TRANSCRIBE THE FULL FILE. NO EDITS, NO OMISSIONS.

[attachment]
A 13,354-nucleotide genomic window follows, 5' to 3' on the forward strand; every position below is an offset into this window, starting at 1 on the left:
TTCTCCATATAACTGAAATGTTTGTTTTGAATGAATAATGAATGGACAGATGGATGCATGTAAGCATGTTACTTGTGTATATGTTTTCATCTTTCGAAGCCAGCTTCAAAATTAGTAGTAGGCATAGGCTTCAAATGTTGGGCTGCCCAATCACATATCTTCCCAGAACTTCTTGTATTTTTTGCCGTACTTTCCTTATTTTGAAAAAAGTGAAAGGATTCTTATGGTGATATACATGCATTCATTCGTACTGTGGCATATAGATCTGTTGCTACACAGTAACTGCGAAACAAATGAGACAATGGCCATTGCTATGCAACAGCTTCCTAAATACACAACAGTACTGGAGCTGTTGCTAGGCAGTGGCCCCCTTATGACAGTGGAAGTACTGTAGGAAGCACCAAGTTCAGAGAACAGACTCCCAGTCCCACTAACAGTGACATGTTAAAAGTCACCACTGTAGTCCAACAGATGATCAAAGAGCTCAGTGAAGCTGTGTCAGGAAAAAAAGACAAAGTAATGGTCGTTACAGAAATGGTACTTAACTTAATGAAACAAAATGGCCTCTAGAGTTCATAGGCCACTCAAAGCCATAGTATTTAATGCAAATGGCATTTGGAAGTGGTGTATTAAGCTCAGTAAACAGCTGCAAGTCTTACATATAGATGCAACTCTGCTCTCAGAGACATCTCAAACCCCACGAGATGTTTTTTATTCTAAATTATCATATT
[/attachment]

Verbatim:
A 13,354-nucleotide genomic window follows, 5' to 3' on the forward strand; every position below is an offset into this window, starting at 1 on the left:
TTCTCCATATAACTGAAATGTTTGTTTTGAATGAATAATGAATGGACAGATGGATGCATGTAAGCATGTTACTTGTGTATATGTTTTCATCTTTCGAAGCCAGCTTCAAAATTAGTAGTAGGCATAGGCTTCAAATGTTGGGCTGCCCAATCACATATCTTCCCAGAACTTCTTGTATTTTTTGCCGTACTTTCCTTATTTTGAAAAAAGTGAAAGGATTCTTATGGTGATATACATGCATTCATTCGTACTGTGGCATATAGATCTGTTGCTACACAGTAACTGCGAAACAAATGAGACAATGGCCATTGCTATGCAACAGCTTCCTAAATACACAACAGTACTGGAGCTGTTGCTAGGCAGTGGCCCCCTTATGACAGTGGAAGTACTGTAGGAAGCACCAAGTTCAGAGAACAGACTCCCAGTCCCACTAACAGTGACATGTTAAAAGTCACCACTGTAGTCCAACAGATGATCAAAGAGCTCAGTGAAGCTGTGTCAGGAAAAAAAGACAAAGTAATGGTCGTTACAGAAATGGTACTTAACTTAATGAAACAAAATGGCCTCTAGAGTTCATAGGCCACTCAAAGCCATAGTATTTAATGCAAATGGCATTTGGAAGTGGTGTATTAAGCTCAGTAAACAGCTGCAAGTCTTACATATAGATGCAACTCTGCTCTCAGAGACATCTCAAACCCCACGAGATGTTTTTTATTCTAAATTATCATATT